First off, let say I’m sorry to hear you’re in such a tight spot with your partner. I’ve been there before, a few times - it’s why I have a strict “no partners” policy these days - and it’s difficult. I don’t envy you.
Second, let me make an assumption - when you formed the LLC, you didn’t draft any kind of agreement governing how to handle dissolution and/or valuate the company for buyouts? Not many of us plan the divorce while we’re still on the honeymoon, but the folks who do have a much easier time when the moment comes.
Before I say anything else, let me say: I am not a lawyer, and this is not legal advice, it is my best understanding of how things work based on my own personal experience with similar issues in years past.
That said, here we go…
We’ve both put numbers out, but we are pretty far apart.
- How far apart are we talking?
- What rationale did he give for his numbers?
- What relationship to your yearly revenue are the numbers you’ve both put out?
I think this likely stems from our view of the roles we each play. I believe he thinks he’s a 50/50 partner and thus should get half of what the company is worth.
I believe he’s 50/50 by contract and not by action and I feel confident I could deliver on the company’s work solo. You can see why I have become frustrated.
If he’s 50/50 by contract, he owns 50% of the company, period, and your opinion of his actions is irrelevant unless you intend to take him to court, allege negligence of some sort, and break the contract. Now, if you can convince him that legally owning 50% of the company is somehow mitigated by him failing to live up to some standard you’re imposing, more power to you. But please don’t let your opinion blind you to the realities.
I think what would help us reach consensus is a principled and fair way to reach a buyout number.
Based on what you’ve posted so far, what each of you considers principled and fair is probably going to vary widely.
Is there a methodology or company that you’ve used in the past that you’ve been happy with?
The last time I found myself in your position, we decided to go through the same valuation process we’d go through if we were going to sell the company outright. Generally speaking, you can value the assets, value the income, or value the market.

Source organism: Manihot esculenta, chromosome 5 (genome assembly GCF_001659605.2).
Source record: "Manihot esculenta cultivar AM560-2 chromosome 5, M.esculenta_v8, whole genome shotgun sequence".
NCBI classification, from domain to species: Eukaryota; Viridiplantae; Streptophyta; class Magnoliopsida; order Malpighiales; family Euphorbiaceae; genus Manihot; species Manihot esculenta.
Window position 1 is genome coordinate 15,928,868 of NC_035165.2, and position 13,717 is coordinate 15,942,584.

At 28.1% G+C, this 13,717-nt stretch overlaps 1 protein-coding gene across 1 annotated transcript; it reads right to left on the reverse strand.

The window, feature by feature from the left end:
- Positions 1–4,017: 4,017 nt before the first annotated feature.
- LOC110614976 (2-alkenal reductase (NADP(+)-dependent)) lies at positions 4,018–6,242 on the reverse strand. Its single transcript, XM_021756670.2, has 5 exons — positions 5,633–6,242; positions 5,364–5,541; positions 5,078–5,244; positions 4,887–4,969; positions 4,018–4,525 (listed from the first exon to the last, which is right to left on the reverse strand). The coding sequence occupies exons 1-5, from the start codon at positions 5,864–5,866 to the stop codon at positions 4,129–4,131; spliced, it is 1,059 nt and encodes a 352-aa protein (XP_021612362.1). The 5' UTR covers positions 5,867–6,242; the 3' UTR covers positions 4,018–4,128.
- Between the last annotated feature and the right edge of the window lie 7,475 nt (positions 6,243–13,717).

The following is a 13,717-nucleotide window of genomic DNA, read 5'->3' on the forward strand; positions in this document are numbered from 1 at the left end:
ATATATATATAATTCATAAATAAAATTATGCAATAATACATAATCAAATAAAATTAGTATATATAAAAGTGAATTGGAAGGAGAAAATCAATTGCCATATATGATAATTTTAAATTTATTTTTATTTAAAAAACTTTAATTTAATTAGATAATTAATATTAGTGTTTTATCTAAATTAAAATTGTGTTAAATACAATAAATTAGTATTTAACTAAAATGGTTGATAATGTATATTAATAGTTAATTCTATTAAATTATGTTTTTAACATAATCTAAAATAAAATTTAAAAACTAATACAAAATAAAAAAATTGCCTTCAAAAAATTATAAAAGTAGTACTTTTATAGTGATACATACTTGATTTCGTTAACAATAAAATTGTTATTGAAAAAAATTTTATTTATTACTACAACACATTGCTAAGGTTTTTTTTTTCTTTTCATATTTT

With a consulting business that has few assets and most likely an ill-defined market, I would assume you’d be valuing the income (that’s what I ended up doing). Once we had a valuation figure, we decided that one of us would buy out the other for 50% of that figure, paid out in monthly installments over 18 months.
This seemed reasonable and looked promising until my then-partner started trying to justify more of an ownership share than he was entitled to by arguing “but I did X and you only did Y!” issues. I had my own “yeah, but I did N when you were only doing Z!” issues I could have brought up, but that seemed like it would perpetuate the conflict, and what I wanted more than anything was to end it.
Ultimately we had to bring in an arbitrator, and in the end nobody felt like they got a fair deal. I wanted “out” more than I wanted “equitable” so I did what I had to do to get out, which meant giving up money that I was absolutely entitled to. In the past 10+ years, I’ve had maybe 3 barely-civil conversations with my old partner, to this day.
Contrast that with another partner-based business that wasn’t working out. My partner and I shook hands and both walked away and that was that. There was still revenue to be had, still warm sales leads to be sold to, but we both agreed that it was getting toxic and it was time to just let it all drop, and we weren’t inclined to squabble over scraps. We remain close friends to this day.
I guess my point is, you can hire a third-party to valuate your business and go with that, you can take your partner to court to allege misconduct, you can bring in an arbitrator to help you resolve your dispute, and you can probably do a million other things - some more creative than others - to resolve this situation.
Above all else, though, try to understand that, based on what you’ve posted, this sounds very much like a situation in which you can end up being right, or you can end up being happy, but you probably can’t end up being both right and happy.
Think hard about which is more important to you, and optimize for that outcome.
Best of luck! I hope you get what you need out of the deal!